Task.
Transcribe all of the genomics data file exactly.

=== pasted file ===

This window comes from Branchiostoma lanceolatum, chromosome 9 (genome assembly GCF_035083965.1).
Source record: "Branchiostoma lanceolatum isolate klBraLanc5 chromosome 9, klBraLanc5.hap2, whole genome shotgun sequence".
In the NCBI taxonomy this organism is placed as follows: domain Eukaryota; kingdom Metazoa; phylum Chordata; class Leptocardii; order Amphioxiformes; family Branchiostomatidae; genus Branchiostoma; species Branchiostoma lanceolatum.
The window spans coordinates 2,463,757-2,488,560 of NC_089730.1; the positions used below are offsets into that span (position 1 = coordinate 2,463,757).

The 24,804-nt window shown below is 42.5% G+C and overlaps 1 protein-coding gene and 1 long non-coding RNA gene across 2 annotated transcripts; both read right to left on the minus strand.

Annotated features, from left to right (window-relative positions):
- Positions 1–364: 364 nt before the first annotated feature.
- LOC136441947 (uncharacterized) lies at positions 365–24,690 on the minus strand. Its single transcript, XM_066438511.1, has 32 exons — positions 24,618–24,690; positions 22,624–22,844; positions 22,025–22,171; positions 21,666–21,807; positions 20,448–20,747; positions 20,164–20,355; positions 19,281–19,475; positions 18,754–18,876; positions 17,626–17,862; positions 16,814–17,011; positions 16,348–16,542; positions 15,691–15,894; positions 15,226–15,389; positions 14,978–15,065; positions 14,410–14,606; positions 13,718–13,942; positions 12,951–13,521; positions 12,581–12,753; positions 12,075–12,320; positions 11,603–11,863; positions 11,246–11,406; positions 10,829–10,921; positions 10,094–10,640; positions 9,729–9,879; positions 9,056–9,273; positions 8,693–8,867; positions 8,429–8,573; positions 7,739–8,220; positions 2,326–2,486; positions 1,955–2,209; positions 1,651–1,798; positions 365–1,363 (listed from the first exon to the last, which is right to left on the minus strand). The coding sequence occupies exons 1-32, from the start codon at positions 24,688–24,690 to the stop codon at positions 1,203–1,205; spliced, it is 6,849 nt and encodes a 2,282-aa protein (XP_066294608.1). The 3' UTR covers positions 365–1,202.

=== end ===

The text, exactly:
This window comes from Branchiostoma lanceolatum, chromosome 9 (genome assembly GCF_035083965.1).
Source record: "Branchiostoma lanceolatum isolate klBraLanc5 chromosome 9, klBraLanc5.hap2, whole genome shotgun sequence".
In the NCBI taxonomy this organism is placed as follows: domain Eukaryota; kingdom Metazoa; phylum Chordata; class Leptocardii; order Amphioxiformes; family Branchiostomatidae; genus Branchiostoma; species Branchiostoma lanceolatum.
The window spans coordinates 2,463,757-2,488,560 of NC_089730.1; the positions used below are offsets into that span (position 1 = coordinate 2,463,757).

The 24,804-nt window shown below is 42.5% G+C and overlaps 1 protein-coding gene and 1 long non-coding RNA gene across 2 annotated transcripts; both read right to left on the minus strand.

Annotated features, from left to right (window-relative positions):
- Positions 1–364: 364 nt before the first annotated feature.
- LOC136441947 (uncharacterized) lies at positions 365–24,690 on the minus strand. Its single transcript, XM_066438511.1, has 32 exons — positions 24,618–24,690; positions 22,624–22,844; positions 22,025–22,171; positions 21,666–21,807; positions 20,448–20,747; positions 20,164–20,355; positions 19,281–19,475; positions 18,754–18,876; positions 17,626–17,862; positions 16,814–17,011; positions 16,348–16,542; positions 15,691–15,894; positions 15,226–15,389; positions 14,978–15,065; positions 14,410–14,606; positions 13,718–13,942; positions 12,951–13,521; positions 12,581–12,753; positions 12,075–12,320; positions 11,603–11,863; positions 11,246–11,406; positions 10,829–10,921; positions 10,094–10,640; positions 9,729–9,879; positions 9,056–9,273; positions 8,693–8,867; positions 8,429–8,573; positions 7,739–8,220; positions 2,326–2,486; positions 1,955–2,209; positions 1,651–1,798; positions 365–1,363 (listed from the first exon to the last, which is right to left on the minus strand). The coding sequence occupies exons 1-32, from the start codon at positions 24,688–24,690 to the stop codon at positions 1,203–1,205; spliced, it is 6,849 nt and encodes a 2,282-aa protein (XP_066294608.1). The 3' UTR covers positions 365–1,202.